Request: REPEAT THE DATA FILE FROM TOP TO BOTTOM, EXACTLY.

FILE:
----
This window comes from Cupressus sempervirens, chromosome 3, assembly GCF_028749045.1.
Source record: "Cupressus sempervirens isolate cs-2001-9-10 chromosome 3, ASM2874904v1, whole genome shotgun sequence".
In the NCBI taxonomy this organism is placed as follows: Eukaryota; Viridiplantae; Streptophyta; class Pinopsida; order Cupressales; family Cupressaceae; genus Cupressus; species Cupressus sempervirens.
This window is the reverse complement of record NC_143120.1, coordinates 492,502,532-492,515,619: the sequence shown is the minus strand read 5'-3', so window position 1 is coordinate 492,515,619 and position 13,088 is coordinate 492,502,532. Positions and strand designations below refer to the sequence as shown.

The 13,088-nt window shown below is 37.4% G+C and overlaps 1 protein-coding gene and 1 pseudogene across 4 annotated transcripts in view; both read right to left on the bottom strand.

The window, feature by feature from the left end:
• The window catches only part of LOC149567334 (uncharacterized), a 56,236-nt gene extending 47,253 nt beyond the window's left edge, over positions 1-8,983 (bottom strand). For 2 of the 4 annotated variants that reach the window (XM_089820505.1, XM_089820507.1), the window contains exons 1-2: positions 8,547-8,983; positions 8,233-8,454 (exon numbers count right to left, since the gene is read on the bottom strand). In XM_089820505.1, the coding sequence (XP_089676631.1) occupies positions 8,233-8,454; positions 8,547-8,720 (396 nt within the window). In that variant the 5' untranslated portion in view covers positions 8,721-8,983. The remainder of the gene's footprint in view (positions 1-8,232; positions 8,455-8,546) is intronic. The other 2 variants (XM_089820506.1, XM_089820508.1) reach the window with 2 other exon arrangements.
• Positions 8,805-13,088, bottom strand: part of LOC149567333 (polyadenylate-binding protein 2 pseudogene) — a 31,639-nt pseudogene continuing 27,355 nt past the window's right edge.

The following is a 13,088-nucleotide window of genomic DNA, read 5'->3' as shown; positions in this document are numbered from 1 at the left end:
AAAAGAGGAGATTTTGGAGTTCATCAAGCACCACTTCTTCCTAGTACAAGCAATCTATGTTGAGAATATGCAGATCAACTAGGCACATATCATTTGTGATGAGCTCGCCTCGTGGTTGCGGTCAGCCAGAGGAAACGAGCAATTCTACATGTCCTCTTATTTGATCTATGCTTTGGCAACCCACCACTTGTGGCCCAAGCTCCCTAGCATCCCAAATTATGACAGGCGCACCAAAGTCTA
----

This window comes from Cupressus sempervirens, chromosome 3, assembly GCF_028749045.1.
Source record: "Cupressus sempervirens isolate cs-2001-9-10 chromosome 3, ASM2874904v1, whole genome shotgun sequence".
In the NCBI taxonomy this organism is placed as follows: Eukaryota; Viridiplantae; Streptophyta; class Pinopsida; order Cupressales; family Cupressaceae; genus Cupressus; species Cupressus sempervirens.
This window is the reverse complement of record NC_143120.1, coordinates 492,502,532-492,515,619: the sequence shown is the minus strand read 5'-3', so window position 1 is coordinate 492,515,619 and position 13,088 is coordinate 492,502,532. Positions and strand designations below refer to the sequence as shown.

The 13,088-nt window shown below is 37.4% G+C and overlaps 1 protein-coding gene and 1 pseudogene across 4 annotated transcripts in view; both read right to left on the bottom strand.

The window, feature by feature from the left end:
• The window catches only part of LOC149567334 (uncharacterized), a 56,236-nt gene extending 47,253 nt beyond the window's left edge, over positions 1-8,983 (bottom strand). For 2 of the 4 annotated variants that reach the window (XM_089820505.1, XM_089820507.1), the window contains exons 1-2: positions 8,547-8,983; positions 8,233-8,454 (exon numbers count right to left, since the gene is read on the bottom strand). In XM_089820505.1, the coding sequence (XP_089676631.1) occupies positions 8,233-8,454; positions 8,547-8,720 (396 nt within the window). In that variant the 5' untranslated portion in view covers positions 8,721-8,983. The remainder of the gene's footprint in view (positions 1-8,232; positions 8,455-8,546) is intronic. The other 2 variants (XM_089820506.1, XM_089820508.1) reach the window with 2 other exon arrangements.
• Positions 8,805-13,088, bottom strand: part of LOC149567333 (polyadenylate-binding protein 2 pseudogene) — a 31,639-nt pseudogene continuing 27,355 nt past the window's right edge.

The following is a 13,088-nucleotide window of genomic DNA, read 5'->3' as shown; positions in this document are numbered from 1 at the left end:
AAAAGAGGAGATTTTGGAGTTCATCAAGCACCACTTCTTCCTAGTACAAGCAATCTATGTTGAGAATATGCAGATCAACTAGGCACATATCATTTGTGATGAGCTCGCCTCGTGGTTGCGGTCAGCCAGAGGAAACGAGCAATTCTACATGTCCTCTTATTTGATCTATGCTTTGGCAACCCACCACTTGTGGCCCAAGCTCCCTAGCATCCCAAATTATGACAGGCGCACCAAAGTCTA